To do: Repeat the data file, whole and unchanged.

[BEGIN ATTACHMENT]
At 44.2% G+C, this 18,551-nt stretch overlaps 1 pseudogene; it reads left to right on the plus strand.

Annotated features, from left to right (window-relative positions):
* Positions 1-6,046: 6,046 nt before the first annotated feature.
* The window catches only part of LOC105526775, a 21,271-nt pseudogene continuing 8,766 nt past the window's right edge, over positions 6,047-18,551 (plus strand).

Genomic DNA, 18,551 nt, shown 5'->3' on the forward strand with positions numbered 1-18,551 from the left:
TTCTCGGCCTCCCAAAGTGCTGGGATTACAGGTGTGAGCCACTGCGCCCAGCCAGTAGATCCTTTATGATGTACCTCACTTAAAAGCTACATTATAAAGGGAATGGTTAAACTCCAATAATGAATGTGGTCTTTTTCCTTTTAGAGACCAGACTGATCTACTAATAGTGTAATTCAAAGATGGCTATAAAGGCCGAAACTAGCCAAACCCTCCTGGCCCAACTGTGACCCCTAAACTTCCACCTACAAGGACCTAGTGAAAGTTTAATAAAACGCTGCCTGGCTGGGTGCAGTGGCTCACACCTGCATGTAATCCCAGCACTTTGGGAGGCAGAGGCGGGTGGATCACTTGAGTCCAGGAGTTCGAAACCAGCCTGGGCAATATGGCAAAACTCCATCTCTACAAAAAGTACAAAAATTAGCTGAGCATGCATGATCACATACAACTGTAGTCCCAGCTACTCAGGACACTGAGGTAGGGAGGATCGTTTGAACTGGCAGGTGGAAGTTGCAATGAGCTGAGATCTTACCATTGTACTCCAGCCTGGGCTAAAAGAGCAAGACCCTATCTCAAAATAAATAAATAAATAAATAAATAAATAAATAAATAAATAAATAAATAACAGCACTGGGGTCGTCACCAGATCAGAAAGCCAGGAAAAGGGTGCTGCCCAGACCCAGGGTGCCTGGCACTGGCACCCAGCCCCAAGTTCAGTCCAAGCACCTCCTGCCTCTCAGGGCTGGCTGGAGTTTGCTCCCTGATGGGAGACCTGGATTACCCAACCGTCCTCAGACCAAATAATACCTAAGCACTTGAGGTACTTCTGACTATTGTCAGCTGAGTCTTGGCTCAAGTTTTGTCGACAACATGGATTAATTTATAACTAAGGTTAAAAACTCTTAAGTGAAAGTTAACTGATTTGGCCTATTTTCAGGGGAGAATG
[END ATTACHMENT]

At 44.2% G+C, this 18,551-nt stretch overlaps 1 pseudogene; it reads left to right on the plus strand.

Annotated features, from left to right (window-relative positions):
* Positions 1-6,046: 6,046 nt before the first annotated feature.
* The window catches only part of LOC105526775, a 21,271-nt pseudogene continuing 8,766 nt past the window's right edge, over positions 6,047-18,551 (plus strand).

Genomic DNA, 18,551 nt, shown 5'->3' on the forward strand with positions numbered 1-18,551 from the left:
TTCTCGGCCTCCCAAAGTGCTGGGATTACAGGTGTGAGCCACTGCGCCCAGCCAGTAGATCCTTTATGATGTACCTCACTTAAAAGCTACATTATAAAGGGAATGGTTAAACTCCAATAATGAATGTGGTCTTTTTCCTTTTAGAGACCAGACTGATCTACTAATAGTGTAATTCAAAGATGGCTATAAAGGCCGAAACTAGCCAAACCCTCCTGGCCCAACTGTGACCCCTAAACTTCCACCTACAAGGACCTAGTGAAAGTTTAATAAAACGCTGCCTGGCTGGGTGCAGTGGCTCACACCTGCATGTAATCCCAGCACTTTGGGAGGCAGAGGCGGGTGGATCACTTGAGTCCAGGAGTTCGAAACCAGCCTGGGCAATATGGCAAAACTCCATCTCTACAAAAAGTACAAAAATTAGCTGAGCATGCATGATCACATACAACTGTAGTCCCAGCTACTCAGGACACTGAGGTAGGGAGGATCGTTTGAACTGGCAGGTGGAAGTTGCAATGAGCTGAGATCTTACCATTGTACTCCAGCCTGGGCTAAAAGAGCAAGACCCTATCTCAAAATAAATAAATAAATAAATAAATAAATAAATAAATAAATAAATAAATAACAGCACTGGGGTCGTCACCAGATCAGAAAGCCAGGAAAAGGGTGCTGCCCAGACCCAGGGTGCCTGGCACTGGCACCCAGCCCCAAGTTCAGTCCAAGCACCTCCTGCCTCTCAGGGCTGGCTGGAGTTTGCTCCCTGATGGGAGACCTGGATTACCCAACCGTCCTCAGACCAAATAATACCTAAGCACTTGAGGTACTTCTGACTATTGTCAGCTGAGTCTTGGCTCAAGTTTTGTCGACAACATGGATTAATTTATAACTAAGGTTAAAAACTCTTAAGTGAAAGTTAACTGATTTGGCCTATTTTCAGGGGAGAATG